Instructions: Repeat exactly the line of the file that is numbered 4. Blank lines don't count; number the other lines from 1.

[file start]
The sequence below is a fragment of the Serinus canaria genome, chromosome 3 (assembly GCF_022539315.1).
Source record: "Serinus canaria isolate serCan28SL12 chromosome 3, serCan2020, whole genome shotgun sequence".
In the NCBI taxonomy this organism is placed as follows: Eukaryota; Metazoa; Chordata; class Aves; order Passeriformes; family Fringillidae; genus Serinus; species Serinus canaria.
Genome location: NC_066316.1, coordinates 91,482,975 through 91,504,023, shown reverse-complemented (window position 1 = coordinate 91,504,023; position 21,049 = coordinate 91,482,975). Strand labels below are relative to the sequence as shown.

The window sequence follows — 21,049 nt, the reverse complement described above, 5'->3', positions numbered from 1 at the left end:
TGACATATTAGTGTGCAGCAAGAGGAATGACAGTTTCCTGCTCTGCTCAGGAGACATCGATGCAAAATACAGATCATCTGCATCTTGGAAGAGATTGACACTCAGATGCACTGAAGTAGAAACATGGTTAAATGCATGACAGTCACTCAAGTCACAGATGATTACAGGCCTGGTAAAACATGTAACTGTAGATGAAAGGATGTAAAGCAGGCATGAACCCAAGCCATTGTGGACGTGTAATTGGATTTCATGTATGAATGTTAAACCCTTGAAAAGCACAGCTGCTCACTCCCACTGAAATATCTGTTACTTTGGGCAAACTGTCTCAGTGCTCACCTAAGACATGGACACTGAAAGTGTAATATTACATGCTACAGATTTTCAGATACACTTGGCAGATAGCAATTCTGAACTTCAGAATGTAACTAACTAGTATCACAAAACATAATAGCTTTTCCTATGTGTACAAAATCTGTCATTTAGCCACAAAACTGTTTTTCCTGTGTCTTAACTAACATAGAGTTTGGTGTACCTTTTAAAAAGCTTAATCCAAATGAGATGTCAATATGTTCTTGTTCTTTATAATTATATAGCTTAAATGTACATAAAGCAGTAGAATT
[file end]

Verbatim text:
Genome location: NC_066316.1, coordinates 91,482,975 through 91,504,023, shown reverse-complemented (window position 1 = coordinate 91,504,023; position 21,049 = coordinate 91,482,975). Strand labels below are relative to the sequence as shown.